(BIVN) – The lava eruption continues at the top of Kilauea Volcano, with all activity confined to Halema’uma’u Crater in Hawai’i Volcanoes National Park.
The level of the lava lake in the crater has risen 37 meters (121 feet) since the eruption began on September 29.
The USGS Hawaiian Volcano Observatory recently released an illustration showing that if the Empire State Building in New York were placed at the bottom of Halema’uma’u Crater, the level of the lava lake could already reach the 70th floor.
From the USGS HVO:
For reference, the base of Halema’uma’u crater after the 2018 collapse was 517.4 m / 1,698 ft above sea level (asl). A water lake occupied the base of the crater from July 2019 to December 2020, at a depth of 50.9 m / 167 ft (equal to an elevation of 568.3 m / 1,865 ft asl). The lake of water evaporated when an eruption began in Halema’uma’u Crater in December 2020. This eruption created a lava lake that reached a depth of 158 m / 518 ft (equal to a altitude of 675.4 m / 2216 ft asl) by December 23, 2020. By the end of this eruption in May 2021, the lava lake had reached a depth of 223 meters / 732 feet (an elevation of about 741 meters / 2431 feet above sea level). The eruption that began on September 29, 2021 continues to fill the bottom of Halema’uma’u crater and by October 6 reached a depth of 256.6 m / 842 ft (an altitude of 774 m / 2,539 ft asl) above the old crater base after it collapsed in 2018. For comparison, the height of the Empire State Building is 443.2 m (1,454 ft).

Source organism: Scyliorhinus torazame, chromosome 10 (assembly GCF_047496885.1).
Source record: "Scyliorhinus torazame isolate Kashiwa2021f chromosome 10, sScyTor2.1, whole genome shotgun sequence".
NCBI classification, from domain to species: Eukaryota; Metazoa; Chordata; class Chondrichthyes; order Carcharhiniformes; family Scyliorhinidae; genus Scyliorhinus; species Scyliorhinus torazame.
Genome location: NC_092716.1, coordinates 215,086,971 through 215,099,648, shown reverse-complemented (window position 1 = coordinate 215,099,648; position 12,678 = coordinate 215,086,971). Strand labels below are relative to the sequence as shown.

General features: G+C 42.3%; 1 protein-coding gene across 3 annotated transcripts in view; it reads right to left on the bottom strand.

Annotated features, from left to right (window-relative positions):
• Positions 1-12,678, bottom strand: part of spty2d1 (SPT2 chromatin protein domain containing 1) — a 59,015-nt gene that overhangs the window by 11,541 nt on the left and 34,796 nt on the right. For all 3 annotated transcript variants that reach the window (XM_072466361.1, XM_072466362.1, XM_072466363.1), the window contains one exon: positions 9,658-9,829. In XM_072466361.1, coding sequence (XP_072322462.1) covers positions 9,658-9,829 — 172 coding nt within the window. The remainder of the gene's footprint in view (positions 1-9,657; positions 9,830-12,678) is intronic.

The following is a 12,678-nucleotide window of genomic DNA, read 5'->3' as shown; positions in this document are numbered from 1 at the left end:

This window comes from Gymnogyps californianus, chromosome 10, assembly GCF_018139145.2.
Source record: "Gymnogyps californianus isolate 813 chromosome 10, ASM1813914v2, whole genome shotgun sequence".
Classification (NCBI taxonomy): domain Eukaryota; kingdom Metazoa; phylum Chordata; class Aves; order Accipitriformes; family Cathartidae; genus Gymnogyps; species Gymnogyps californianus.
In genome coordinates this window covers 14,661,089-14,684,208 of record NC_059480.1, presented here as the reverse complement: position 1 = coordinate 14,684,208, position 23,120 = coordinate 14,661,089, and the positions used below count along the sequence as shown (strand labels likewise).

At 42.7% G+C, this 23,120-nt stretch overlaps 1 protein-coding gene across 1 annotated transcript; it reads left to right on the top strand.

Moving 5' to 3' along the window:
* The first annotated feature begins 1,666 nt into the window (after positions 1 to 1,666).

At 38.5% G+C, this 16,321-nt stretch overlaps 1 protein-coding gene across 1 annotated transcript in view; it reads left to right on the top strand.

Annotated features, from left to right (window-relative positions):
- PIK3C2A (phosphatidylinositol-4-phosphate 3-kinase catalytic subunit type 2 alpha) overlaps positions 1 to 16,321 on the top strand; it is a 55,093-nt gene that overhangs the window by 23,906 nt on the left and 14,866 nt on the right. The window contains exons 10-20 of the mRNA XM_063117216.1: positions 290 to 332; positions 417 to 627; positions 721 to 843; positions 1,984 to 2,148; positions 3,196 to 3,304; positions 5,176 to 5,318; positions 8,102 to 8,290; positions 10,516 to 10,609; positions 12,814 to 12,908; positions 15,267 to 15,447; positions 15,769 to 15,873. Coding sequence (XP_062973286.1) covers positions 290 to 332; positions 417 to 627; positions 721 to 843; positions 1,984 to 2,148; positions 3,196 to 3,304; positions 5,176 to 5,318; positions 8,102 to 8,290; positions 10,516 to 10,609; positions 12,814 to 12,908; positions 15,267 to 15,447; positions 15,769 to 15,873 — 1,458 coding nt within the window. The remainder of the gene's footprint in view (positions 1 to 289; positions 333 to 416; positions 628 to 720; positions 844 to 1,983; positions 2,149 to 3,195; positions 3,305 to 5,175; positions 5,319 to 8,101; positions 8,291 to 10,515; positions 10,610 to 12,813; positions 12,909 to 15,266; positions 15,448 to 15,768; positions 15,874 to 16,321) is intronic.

The HVO will continue to closely monitor the KÄ«lauea volcano and plan to issue daily updates until further notice.